Sen. Dianne Feinstein, D-California, was preparing for another term Wednesday after fending off a challenge from state Sen. Kevin de Leon, D-Los Angeles, who managed to upset the status quo by forcing a runoff and gaining the backing of the state Democratic Party.

Feinstein has represented California in the U.S. Senate since 1992 and is widely viewed as a centrist Democrat, but a shifting electorate and de Leon’s more progressive stance forced the 85-year-old politician to move to the left on the death penalty, recreational marijuana and fracking.

That and a campaign budget that dwarfed de Leon’s — her campaign had $4.2 million in cash available as of Oct. 17, while he had just under $300,000 — helped give her enough of an edge to win.

De Leon, 51, represents the state Senate’s 24th District, which encompasses downtown and East Los Angeles. He sought to position himself as the more liberal, more progressive choice for Democrats, and one who would be a tougher critic and enemy of President Donald Trump on issues ranging from health care to climate change.

De Leon, the first Latino president pro tem of the California Senate in more than a century, seized on comments that Feinstein made when she said voters should have “patience” with Trump and that she still hoped he could be a “good president.”

Despite those remarks in the first year of Trump’s presidency, Feinstein has since largely tracked with Congressional Democrats in opposing Trump’s policies and highlights that opposition when campaigning. Her front-and-center role in opposing Judge Brent Kavanaugh’s nomination to the Supreme Court also burnished her liberal credentials while drawing the wrath of Trump supporters.

Feinstein is perhaps best known as a strong advocate for gun control and for being the author of the 1994 Federal Assault Weapons Ban, which expired in 2004. She became mayor of San Francisco when Mayor George Moscone and Supervisor Harvey Milk were shot in City Hall in 1978. She made gun control a focus of her campaign at a time when the issue has been a national talking point in the aftermath of several mass shootings.

Both candidates supported universal health care, but de Leon backed a push to create a single-payer system in California, something Feinstein doesn’t endorse. Her record on immigration rights includes her Keep Families Together Act, which aims to end the practice of separating children from parents at the U.S.-Mexican border, and she sits on the Senate committee responsible for immigration reform. De Leon introduced California’s “sanctuary state” bill, which is supported by a majority of California voters, particularly in Los Angeles, San Francisco and San Diego counties.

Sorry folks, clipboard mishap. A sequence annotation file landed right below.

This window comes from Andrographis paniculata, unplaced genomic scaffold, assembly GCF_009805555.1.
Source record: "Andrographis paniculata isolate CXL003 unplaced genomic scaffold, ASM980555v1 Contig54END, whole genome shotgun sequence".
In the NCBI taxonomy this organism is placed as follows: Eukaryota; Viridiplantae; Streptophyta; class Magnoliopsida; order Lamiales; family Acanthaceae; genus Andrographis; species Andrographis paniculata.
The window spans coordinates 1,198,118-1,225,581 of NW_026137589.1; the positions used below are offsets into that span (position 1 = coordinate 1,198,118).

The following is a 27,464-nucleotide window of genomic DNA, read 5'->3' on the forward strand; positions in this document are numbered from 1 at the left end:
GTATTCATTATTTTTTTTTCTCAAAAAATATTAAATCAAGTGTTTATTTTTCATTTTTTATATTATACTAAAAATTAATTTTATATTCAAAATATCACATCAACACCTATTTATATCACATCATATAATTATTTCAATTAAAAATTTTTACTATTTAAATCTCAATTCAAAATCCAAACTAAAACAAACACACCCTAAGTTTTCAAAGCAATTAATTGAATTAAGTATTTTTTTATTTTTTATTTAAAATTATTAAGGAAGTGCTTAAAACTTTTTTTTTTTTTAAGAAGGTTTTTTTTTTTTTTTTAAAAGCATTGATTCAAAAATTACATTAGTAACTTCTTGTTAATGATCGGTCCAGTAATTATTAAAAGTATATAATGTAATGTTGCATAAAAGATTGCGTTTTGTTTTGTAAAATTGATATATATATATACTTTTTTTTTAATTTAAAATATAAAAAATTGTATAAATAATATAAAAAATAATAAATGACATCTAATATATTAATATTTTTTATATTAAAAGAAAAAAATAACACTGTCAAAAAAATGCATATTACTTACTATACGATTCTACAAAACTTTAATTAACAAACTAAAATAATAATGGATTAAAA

Feinstein had the endorsement of Gov. Jerry Brown, Lt. Gov. Gavin Newsom, Los Angeles Mayor Eric Garcetti and the Los Angeles Times, among many others. But she was snubbed by the state Democratic Party, which endorsed her opponent. De Leon also has the backing of more labor unions, including the powerful California Labor Federation and Service Employees International Union, as well as many of his colleagues in the Senate and other state, city and county officials. La Opinion, the largest Spanish-language newspaper in the country, has also endorsed him.

In the only debate between the two candidates, Feinstein sought to claim her experience as an asset, while de Leon argued that politicians in Washington lacked courage to take action on critical issues such as immigration reform and climate change.

“We cannot move California’s progress forward if the status quo keeps resisting the resistance,” de Leon said, though he did not call out Feinstein directly. “I do believe it’s time for a new approach. I do believe it’s time for a new voice.”

In addition to serving as the ranking member of the judiciary committee, Feinstein’s seniority in the Senate affords her key seats on the intelligence and appropriations committees. Characterizing herself as a veteran of partisan infighting, she positioned herself as better able to step up if Democrats regain control of the House.

“You can march, you can filibuster, you can talk all night,” Feinstein said. “It doesn’t change anything. What changes things are elections.”

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